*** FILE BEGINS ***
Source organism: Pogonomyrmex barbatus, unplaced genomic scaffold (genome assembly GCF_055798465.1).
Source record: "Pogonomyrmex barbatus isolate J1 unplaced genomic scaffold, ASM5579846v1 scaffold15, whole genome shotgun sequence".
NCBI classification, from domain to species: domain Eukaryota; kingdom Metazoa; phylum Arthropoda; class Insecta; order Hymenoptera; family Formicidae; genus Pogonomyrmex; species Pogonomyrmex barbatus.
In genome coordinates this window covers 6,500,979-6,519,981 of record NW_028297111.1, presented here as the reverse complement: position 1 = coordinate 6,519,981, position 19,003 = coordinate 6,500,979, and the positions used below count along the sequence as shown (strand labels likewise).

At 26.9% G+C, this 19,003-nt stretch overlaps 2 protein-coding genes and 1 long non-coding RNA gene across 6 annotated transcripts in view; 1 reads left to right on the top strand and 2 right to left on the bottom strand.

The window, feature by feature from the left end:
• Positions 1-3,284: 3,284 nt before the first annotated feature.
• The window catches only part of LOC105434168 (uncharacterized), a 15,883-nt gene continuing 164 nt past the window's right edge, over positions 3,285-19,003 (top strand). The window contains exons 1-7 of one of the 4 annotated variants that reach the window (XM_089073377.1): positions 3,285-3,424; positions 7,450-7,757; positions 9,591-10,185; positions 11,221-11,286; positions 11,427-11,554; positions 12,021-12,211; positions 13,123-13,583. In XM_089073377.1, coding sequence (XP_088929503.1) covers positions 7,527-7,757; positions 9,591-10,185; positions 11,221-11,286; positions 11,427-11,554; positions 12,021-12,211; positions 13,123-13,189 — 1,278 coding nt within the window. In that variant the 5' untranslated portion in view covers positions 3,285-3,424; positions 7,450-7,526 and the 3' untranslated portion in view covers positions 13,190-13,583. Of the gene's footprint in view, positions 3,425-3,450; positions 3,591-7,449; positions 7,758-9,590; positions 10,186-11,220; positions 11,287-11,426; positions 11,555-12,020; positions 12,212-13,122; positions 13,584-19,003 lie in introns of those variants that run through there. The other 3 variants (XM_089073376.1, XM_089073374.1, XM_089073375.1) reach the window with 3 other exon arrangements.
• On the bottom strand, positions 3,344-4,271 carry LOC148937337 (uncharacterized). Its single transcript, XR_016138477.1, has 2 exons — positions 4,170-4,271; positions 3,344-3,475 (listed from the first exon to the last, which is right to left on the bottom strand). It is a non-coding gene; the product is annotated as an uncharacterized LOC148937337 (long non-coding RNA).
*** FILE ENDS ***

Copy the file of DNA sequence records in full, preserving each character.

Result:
Source organism: Pogonomyrmex barbatus, unplaced genomic scaffold (genome assembly GCF_055798465.1).
Source record: "Pogonomyrmex barbatus isolate J1 unplaced genomic scaffold, ASM5579846v1 scaffold15, whole genome shotgun sequence".
NCBI classification, from domain to species: domain Eukaryota; kingdom Metazoa; phylum Arthropoda; class Insecta; order Hymenoptera; family Formicidae; genus Pogonomyrmex; species Pogonomyrmex barbatus.
In genome coordinates this window covers 6,500,979-6,519,981 of record NW_028297111.1, presented here as the reverse complement: position 1 = coordinate 6,519,981, position 19,003 = coordinate 6,500,979, and the positions used below count along the sequence as shown (strand labels likewise).

At 26.9% G+C, this 19,003-nt stretch overlaps 2 protein-coding genes and 1 long non-coding RNA gene across 6 annotated transcripts in view; 1 reads left to right on the top strand and 2 right to left on the bottom strand.

The window, feature by feature from the left end:
• Positions 1-3,284: 3,284 nt before the first annotated feature.
• The window catches only part of LOC105434168 (uncharacterized), a 15,883-nt gene continuing 164 nt past the window's right edge, over positions 3,285-19,003 (top strand). The window contains exons 1-7 of one of the 4 annotated variants that reach the window (XM_089073377.1): positions 3,285-3,424; positions 7,450-7,757; positions 9,591-10,185; positions 11,221-11,286; positions 11,427-11,554; positions 12,021-12,211; positions 13,123-13,583. In XM_089073377.1, coding sequence (XP_088929503.1) covers positions 7,527-7,757; positions 9,591-10,185; positions 11,221-11,286; positions 11,427-11,554; positions 12,021-12,211; positions 13,123-13,189 — 1,278 coding nt within the window. In that variant the 5' untranslated portion in view covers positions 3,285-3,424; positions 7,450-7,526 and the 3' untranslated portion in view covers positions 13,190-13,583. Of the gene's footprint in view, positions 3,425-3,450; positions 3,591-7,449; positions 7,758-9,590; positions 10,186-11,220; positions 11,287-11,426; positions 11,555-12,020; positions 12,212-13,122; positions 13,584-19,003 lie in introns of those variants that run through there. The other 3 variants (XM_089073376.1, XM_089073374.1, XM_089073375.1) reach the window with 3 other exon arrangements.
• On the bottom strand, positions 3,344-4,271 carry LOC148937337 (uncharacterized). Its single transcript, XR_016138477.1, has 2 exons — positions 4,170-4,271; positions 3,344-3,475 (listed from the first exon to the last, which is right to left on the bottom strand). It is a non-coding gene; the product is annotated as an uncharacterized LOC148937337 (long non-coding RNA).